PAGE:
PwC 10-year anniversary special report

by Paul Grant

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26 Jun 2008

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On the 1 July 2008, PricewaterhouseCoopers celebrates 10 years since it came into being, following the merger of Price Waterhouse and Coopers & Lybrand. At the time, this mega-merger was highly controversial, upsetting both clients, FDs and the rest of the profession. It sparked other merger attempts among the then Big Six and huge resistance from many international affiliates of the two firms involved.

A decade on and the firm is on a sound footing, standing above its rivals in the Accountancy Age Top 50 with fee income beyond £2bn a year, but it wasn't always plain sailing and the merger had a huge impact on the rest of the profession.

This special report explores the long-term implications of the profession's biggest merger and relives how the union came about ten years ago

The implications:

PwC: ten years on

Boyle brands PwC merger 'unfortunate'

PWC: is it too big for its boots?

Competition concerns were all too predictable

Will PwC's next ten years be as profitable?

The history:

September 1997

Coopers & Lybrand and Price Waterhouse announce plans to merge, creating the UK's largest firm and reducing the Big Six to a Big Five, but their clients are not happy.

October 1997

In a direct response to the threat posed by thier rivals, Ernst & Young and Deloitte also announce a merger strategy, potentially reducing the number of largest firms to just four. Corporate FDs are displeased by the move.

November 1997

Coopers & Lybrand deny that the merger will mean the loss of 850 partners.

December 1997

Partners at both firms approve the merger plan but it needs to clear EC hurdles first

February 1998

Following a probe of the audit market by the EC, E&Y and Deloitte abandon their plans to merge, prompting 'jubilant' reactions from Coopers and PW. Ian Brindle, then senior partner at PW said the collapse lifted 'the shadow of an ugly spectre' from their own merger plans but admitted that jobs would go.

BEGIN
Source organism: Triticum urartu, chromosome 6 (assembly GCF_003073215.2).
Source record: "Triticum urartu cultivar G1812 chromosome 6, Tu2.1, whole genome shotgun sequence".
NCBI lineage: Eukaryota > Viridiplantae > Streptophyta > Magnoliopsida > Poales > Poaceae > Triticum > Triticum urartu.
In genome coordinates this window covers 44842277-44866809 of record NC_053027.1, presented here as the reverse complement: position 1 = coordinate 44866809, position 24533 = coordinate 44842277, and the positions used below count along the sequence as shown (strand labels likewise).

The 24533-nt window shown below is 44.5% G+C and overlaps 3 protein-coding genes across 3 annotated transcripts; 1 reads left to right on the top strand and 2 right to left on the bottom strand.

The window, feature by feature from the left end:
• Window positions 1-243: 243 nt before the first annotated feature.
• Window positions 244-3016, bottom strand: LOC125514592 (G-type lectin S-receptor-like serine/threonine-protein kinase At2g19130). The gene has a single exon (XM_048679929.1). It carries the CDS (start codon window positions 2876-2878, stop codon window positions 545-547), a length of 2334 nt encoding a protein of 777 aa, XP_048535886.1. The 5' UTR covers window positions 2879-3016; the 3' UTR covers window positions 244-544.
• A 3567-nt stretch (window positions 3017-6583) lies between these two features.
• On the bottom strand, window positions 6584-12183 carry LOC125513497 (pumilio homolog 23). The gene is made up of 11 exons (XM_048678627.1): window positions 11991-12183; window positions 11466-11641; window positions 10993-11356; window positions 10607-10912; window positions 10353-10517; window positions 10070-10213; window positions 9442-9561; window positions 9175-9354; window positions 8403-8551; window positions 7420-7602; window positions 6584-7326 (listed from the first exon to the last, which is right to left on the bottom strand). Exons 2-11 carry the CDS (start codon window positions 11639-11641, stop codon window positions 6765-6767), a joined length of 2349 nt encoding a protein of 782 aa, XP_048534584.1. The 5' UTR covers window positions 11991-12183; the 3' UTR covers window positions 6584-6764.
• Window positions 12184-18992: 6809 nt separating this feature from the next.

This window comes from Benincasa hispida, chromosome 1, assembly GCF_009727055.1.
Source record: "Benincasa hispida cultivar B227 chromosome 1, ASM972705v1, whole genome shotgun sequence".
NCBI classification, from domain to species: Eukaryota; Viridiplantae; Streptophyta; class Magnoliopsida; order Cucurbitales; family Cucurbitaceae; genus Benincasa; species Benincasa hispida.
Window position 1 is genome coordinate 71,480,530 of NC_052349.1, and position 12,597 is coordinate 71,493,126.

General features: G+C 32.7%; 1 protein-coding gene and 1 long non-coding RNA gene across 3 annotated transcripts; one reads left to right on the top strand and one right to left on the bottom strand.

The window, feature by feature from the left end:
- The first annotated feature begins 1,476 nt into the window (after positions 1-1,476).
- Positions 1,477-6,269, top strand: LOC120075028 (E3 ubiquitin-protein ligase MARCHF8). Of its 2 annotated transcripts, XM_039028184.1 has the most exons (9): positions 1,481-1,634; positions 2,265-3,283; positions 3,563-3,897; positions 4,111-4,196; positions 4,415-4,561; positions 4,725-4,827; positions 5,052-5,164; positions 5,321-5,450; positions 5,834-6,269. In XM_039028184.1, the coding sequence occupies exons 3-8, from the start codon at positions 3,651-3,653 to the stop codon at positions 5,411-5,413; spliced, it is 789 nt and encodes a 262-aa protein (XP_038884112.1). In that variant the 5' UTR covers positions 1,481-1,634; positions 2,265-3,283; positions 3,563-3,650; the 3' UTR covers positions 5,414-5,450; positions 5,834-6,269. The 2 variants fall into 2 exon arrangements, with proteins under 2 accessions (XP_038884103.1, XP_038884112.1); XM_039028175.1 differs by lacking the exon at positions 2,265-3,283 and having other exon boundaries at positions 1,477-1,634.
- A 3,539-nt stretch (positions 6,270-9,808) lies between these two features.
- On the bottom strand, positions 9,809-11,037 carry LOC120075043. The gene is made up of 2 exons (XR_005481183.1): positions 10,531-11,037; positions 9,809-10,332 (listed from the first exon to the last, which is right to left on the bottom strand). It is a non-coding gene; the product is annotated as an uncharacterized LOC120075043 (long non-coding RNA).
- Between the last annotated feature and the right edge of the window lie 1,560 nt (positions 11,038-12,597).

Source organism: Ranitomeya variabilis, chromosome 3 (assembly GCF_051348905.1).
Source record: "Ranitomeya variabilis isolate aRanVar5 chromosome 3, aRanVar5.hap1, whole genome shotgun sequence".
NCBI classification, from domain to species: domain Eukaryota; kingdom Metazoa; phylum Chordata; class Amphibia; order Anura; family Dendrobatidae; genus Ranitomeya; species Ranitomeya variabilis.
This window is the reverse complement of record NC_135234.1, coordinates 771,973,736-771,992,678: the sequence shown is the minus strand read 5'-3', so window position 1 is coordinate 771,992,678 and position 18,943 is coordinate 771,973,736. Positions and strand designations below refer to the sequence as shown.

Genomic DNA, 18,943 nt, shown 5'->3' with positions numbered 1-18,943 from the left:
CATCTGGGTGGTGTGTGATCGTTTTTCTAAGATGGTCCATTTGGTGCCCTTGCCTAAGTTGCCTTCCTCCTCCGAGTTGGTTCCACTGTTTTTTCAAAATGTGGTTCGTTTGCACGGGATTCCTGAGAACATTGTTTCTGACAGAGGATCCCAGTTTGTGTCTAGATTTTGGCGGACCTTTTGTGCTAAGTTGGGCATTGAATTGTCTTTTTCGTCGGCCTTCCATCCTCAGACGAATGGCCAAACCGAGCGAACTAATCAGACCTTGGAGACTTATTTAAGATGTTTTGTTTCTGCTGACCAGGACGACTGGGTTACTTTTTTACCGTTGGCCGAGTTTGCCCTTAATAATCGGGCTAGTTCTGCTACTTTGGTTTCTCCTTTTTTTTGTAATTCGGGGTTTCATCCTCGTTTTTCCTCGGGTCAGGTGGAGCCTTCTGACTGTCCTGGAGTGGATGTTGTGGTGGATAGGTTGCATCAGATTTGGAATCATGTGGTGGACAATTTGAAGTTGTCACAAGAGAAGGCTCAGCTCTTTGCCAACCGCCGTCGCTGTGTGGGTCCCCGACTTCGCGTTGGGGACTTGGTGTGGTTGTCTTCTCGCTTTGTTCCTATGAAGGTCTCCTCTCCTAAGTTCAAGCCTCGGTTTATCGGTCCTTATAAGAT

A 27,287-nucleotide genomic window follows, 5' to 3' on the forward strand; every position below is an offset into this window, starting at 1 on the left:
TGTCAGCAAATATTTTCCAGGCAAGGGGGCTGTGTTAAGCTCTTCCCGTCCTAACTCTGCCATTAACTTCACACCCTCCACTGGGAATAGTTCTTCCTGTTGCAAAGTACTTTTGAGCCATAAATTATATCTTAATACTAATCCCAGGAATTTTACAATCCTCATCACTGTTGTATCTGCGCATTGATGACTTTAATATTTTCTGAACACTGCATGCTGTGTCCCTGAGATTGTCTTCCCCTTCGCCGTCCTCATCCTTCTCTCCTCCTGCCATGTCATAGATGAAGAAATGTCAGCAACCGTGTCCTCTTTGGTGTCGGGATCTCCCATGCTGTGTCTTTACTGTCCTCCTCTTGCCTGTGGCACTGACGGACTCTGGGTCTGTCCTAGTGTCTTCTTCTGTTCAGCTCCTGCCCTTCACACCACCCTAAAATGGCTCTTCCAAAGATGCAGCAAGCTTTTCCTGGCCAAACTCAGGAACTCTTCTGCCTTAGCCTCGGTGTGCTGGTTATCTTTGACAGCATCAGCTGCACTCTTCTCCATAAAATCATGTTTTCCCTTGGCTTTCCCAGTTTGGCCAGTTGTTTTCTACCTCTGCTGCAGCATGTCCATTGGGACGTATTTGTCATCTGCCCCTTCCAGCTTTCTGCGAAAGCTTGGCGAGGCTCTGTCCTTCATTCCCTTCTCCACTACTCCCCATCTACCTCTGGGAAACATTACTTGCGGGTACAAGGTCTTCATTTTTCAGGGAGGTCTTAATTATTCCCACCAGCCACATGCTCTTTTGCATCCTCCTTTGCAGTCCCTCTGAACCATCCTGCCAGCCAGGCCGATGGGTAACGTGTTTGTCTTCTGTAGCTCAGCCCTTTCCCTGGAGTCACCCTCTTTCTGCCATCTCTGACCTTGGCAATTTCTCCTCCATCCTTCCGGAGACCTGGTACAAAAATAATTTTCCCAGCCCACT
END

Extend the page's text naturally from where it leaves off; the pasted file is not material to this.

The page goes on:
March 1998

The two firms are hit by objections from the EC to the merger, but still expect the union to be approved.

April 1998

Concerns from several European competition authorities on the concentration of audits in the banking and insurance sector threaten to throw a spanner in the merger works

May 1998

The firms decide on the new name for the merged business – PricewaterhouseCoopers

June 1998

Final preparations are underway. A new board is announced that shares power equally between the two firms, partners are anticipating a windfall bonus from the merger and one last hurdle is removed with the resignation of Coopers' Spanish chairman whose opposition had threatened to derail the deal. But some believe that partners will always see themselves as belonging to Coopers or PW.

July 1998

PricewaterhouseCoopers officially comes into existence, but many partners are left in the dark over their new positions and several of Coopers' international affiliates defect to other firms, including Brazil, Chile, Zambia and Zimbabwe.

September 1998

PwC is confirmed as holding more listed audit clients than any other firm

November 1998

Following the merger, PwC admits that it has lost three major clients to rivals, including Abbey National and Diageo, with others reviewing their audit arrangements.

February 2000

PwC announces plans to split the firm up, with the audit, tax and business advisory business being separated from management consultancy and other services.

August 2002

Following a short-lived relaunch as Monday, PwC Consulting is sold to IBM for $3.9bn

September 2007

PricewaterhouseCoopers becomes the first UK firm to achieve turnover of more than £2bn in a year, growing more than 50% since the combined firm first posted £1.3bn fees in our 1998 Top 50 survey

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